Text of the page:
Kunzelman’s peers in 12-step groups also rebuked him for for his advocacy. “They told me, ‘Hey, you can’t be doing all this harm-reduction stuff. You’re a 12-step guy.’”
To which Kunzelman would respond, “I can do whatever the fuck I want.”
“Instead of having this broad view of recovery—‘I’m free; I can do whatever I want’—people in meetings confine themselves into a little box that’s comfortable and easy to digest,” says Kunzelman. “That mentality is what leads people to push away the use of medications, naloxone, and syringe access, even though their own [12-step literature] suggests keeping liquor around to safely detox people.”
The rebels also face off against conservative methods to tackling drugs and crime. “South Florida has a real law-and-order approach,” says Kunzelman. Take this Reason investigation, for example, which found that small-time pushers are getting 25-year mandatory minimum sentences. New laws reminiscent of the crack era are going into effect, under which people caught with fentanyl face stiff penalties. In an attempt to bridge the gap between his harm reduction approach and old-school drug war tactics, Kunzelman recently joined Palm Beach County’s heroin task force. His hope is to change minds from the inside.
But the rebels also have partners in Florida, like Julie Negron from the Suncoast Harm Reduction Project, a group pushing for harm reduction policies around Tampa. “Florida needs to pull together as one voice in harm reduction,” says the 68-year-old Negron, who was described by Mother Jones as a “former injection drug user cleverly disguised as a nice grandma.” “We should be a tighter coalition,” she says.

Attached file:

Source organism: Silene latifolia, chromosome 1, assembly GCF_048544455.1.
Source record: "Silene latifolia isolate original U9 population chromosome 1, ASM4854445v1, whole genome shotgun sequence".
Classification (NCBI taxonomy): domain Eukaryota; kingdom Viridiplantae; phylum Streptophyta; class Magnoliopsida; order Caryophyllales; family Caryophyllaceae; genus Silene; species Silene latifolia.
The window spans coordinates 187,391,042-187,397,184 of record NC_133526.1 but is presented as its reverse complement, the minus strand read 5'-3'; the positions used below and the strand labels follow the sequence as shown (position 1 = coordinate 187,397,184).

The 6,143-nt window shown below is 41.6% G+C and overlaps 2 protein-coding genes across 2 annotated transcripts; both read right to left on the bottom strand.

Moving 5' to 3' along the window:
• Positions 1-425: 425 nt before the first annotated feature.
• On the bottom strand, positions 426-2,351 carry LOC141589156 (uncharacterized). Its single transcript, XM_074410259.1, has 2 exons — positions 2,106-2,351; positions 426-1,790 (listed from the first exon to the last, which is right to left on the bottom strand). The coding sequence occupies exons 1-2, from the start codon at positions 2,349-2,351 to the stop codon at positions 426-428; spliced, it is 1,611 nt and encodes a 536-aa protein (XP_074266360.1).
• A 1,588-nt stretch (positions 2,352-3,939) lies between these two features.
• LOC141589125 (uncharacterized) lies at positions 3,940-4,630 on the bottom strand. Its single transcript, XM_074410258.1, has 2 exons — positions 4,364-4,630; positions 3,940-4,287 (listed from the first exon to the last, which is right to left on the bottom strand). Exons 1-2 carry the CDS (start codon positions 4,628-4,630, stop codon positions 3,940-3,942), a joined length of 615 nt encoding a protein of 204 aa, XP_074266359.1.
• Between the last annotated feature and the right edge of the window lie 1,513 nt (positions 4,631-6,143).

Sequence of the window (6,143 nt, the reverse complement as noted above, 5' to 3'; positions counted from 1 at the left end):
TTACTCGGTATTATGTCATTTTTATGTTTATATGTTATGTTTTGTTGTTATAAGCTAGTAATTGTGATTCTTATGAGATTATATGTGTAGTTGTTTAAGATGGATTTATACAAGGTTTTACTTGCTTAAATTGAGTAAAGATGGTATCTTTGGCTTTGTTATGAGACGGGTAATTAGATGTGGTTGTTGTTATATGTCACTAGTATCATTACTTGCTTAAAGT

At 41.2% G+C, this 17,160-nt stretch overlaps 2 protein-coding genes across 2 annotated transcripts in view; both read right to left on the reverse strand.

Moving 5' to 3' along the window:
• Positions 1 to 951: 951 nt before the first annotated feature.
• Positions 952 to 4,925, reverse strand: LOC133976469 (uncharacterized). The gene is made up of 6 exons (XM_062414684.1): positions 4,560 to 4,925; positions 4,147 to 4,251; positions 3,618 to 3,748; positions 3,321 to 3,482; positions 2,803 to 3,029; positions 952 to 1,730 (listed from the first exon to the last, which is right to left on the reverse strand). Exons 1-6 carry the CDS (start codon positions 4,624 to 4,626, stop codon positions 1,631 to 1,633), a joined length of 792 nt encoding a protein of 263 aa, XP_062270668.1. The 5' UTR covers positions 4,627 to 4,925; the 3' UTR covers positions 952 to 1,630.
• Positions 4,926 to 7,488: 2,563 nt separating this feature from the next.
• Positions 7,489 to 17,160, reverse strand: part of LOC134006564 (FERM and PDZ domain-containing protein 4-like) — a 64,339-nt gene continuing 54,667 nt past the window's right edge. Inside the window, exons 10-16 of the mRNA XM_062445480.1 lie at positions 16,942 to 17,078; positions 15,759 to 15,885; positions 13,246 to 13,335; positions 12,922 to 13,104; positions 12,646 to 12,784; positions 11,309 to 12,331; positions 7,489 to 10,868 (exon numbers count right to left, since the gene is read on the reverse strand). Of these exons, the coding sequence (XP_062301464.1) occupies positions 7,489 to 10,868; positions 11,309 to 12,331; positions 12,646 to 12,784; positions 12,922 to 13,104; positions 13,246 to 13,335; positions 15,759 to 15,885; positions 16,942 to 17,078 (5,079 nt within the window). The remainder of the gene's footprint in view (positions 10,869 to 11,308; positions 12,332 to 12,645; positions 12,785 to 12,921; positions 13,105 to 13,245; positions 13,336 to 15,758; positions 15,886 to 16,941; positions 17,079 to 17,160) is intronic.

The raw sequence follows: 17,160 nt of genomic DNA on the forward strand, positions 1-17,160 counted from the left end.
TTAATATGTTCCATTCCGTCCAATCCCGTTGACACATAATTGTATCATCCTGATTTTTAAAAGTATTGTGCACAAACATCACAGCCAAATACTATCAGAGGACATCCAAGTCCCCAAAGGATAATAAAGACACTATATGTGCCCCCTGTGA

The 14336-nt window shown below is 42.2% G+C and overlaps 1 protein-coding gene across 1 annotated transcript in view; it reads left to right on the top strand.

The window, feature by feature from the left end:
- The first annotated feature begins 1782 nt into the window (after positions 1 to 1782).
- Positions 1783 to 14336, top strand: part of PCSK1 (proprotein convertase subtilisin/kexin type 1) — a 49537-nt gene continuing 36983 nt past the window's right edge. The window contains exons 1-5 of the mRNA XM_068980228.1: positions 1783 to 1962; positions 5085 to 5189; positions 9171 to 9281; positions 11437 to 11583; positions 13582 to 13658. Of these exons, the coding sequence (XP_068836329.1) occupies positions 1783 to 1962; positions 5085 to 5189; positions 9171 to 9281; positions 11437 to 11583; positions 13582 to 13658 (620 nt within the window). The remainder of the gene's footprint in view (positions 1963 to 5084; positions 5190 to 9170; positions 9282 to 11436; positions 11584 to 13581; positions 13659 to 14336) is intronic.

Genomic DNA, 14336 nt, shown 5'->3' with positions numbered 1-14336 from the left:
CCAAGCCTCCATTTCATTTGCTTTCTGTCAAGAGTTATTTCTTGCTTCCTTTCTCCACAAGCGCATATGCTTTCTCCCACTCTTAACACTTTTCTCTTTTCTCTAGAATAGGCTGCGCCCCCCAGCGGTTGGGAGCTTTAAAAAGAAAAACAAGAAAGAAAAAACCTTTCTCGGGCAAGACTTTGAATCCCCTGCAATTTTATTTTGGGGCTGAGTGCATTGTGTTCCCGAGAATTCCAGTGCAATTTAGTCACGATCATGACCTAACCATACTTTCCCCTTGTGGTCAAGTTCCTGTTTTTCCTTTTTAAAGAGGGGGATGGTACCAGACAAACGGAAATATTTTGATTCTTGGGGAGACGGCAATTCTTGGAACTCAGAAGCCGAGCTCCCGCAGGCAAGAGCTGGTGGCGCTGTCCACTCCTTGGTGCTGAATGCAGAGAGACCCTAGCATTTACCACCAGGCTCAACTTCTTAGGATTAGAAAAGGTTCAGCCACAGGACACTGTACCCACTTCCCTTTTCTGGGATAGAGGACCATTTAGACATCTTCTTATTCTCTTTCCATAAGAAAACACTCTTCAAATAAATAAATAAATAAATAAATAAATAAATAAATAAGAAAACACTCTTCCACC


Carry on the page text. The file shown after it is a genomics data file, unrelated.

While they fight to enact change, both Sabora and Kunzelman still practice the 12 steps and attend meetings as their personal way of caring for themselves. One of their colleagues, Robert Riley II, who co-founded Rebel Recovery with Sabora in St. Louis, also credits his recovery and success after prison to working the steps. Riley is also a counselor at a buprenorphine clinic based in St. Louis.
Next, the rebels have Pennsylvania and New Jersey in their sights. They’re looking for someone as passionate as they are to get legislative reform off the ground by using their same grassroots approach to vigilante addiction advocacy. Policy-wise, they want to see drug-consumption rooms — facilities where people can use drugs under medical supervision — become the norm in America, much like they are across Western Europe and Canada. Sabora drafted a consumption-room bill for Missouri’s 2018 legislative agenda. “We realize the bill will be dead in the water,” he says. But they have to start somewhere.